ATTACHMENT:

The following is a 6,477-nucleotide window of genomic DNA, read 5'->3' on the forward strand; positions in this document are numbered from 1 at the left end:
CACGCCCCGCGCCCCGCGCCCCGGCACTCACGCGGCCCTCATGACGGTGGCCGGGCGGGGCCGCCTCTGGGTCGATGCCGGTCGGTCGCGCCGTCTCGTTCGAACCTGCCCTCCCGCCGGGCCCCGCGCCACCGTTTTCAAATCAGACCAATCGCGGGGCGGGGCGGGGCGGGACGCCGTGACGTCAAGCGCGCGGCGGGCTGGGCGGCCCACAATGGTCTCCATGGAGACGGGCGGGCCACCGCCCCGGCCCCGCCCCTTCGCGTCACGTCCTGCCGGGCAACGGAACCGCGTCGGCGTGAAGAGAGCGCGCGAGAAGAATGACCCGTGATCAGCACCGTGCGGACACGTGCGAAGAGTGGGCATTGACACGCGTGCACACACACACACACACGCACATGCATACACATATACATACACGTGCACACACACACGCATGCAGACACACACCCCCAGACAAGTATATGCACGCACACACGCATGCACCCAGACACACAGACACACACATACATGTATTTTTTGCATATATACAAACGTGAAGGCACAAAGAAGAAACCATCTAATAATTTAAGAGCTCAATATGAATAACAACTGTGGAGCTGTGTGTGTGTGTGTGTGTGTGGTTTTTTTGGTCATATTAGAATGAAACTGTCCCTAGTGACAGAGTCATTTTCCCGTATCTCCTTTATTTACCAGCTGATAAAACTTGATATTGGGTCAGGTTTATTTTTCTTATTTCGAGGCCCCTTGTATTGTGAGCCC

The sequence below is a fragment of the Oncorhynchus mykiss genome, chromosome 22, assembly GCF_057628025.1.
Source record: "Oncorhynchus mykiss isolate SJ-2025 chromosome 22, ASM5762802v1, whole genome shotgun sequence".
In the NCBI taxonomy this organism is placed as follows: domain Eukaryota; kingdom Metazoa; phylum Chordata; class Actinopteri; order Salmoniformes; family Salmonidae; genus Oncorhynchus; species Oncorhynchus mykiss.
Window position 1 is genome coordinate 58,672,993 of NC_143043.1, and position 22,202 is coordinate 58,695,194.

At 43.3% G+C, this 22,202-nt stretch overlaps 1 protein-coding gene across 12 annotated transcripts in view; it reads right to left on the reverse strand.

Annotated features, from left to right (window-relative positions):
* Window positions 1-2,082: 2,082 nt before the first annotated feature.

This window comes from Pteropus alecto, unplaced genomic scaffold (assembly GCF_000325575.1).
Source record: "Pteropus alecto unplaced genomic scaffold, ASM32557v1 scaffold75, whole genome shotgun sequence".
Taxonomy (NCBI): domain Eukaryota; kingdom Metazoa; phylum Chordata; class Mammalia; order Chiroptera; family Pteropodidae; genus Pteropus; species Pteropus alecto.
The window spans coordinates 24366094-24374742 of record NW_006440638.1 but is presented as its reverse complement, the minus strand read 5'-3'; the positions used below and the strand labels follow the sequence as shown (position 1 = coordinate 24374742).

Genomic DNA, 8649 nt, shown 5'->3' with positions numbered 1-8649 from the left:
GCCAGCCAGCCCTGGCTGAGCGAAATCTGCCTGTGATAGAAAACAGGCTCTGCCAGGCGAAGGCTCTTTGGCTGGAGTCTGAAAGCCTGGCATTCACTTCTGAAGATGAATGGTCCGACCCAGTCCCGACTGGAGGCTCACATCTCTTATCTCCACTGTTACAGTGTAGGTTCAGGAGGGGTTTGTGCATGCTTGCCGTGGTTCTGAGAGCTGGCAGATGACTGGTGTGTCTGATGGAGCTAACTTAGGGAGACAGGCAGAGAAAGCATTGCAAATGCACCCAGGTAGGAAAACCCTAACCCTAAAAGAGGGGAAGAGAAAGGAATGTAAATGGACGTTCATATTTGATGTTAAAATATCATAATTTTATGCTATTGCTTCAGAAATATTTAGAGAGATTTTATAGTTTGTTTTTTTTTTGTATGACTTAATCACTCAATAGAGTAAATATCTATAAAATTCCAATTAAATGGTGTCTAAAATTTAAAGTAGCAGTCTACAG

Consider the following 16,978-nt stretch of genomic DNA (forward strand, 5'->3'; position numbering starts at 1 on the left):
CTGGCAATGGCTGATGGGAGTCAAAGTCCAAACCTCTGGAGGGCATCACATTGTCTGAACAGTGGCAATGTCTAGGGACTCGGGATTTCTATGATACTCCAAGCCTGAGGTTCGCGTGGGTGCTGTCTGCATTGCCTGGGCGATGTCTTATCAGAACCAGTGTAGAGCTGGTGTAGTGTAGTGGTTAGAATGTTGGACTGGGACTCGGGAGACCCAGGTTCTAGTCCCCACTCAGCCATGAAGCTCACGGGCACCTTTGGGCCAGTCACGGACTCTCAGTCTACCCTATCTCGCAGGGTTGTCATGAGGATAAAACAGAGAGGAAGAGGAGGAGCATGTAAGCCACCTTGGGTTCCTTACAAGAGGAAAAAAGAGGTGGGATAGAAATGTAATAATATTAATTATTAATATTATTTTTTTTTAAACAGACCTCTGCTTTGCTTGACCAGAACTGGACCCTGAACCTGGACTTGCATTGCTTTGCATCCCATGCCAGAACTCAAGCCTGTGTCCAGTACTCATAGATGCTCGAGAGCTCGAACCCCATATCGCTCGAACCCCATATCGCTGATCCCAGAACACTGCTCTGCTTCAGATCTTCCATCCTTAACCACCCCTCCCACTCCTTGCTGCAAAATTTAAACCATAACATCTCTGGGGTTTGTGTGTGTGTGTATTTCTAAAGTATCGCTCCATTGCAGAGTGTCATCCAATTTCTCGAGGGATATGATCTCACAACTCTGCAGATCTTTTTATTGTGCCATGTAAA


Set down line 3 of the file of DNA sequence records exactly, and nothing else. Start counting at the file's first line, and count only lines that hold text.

The sequence below is a fragment of the Oncorhynchus mykiss genome, chromosome 22, assembly GCF_057628025.1.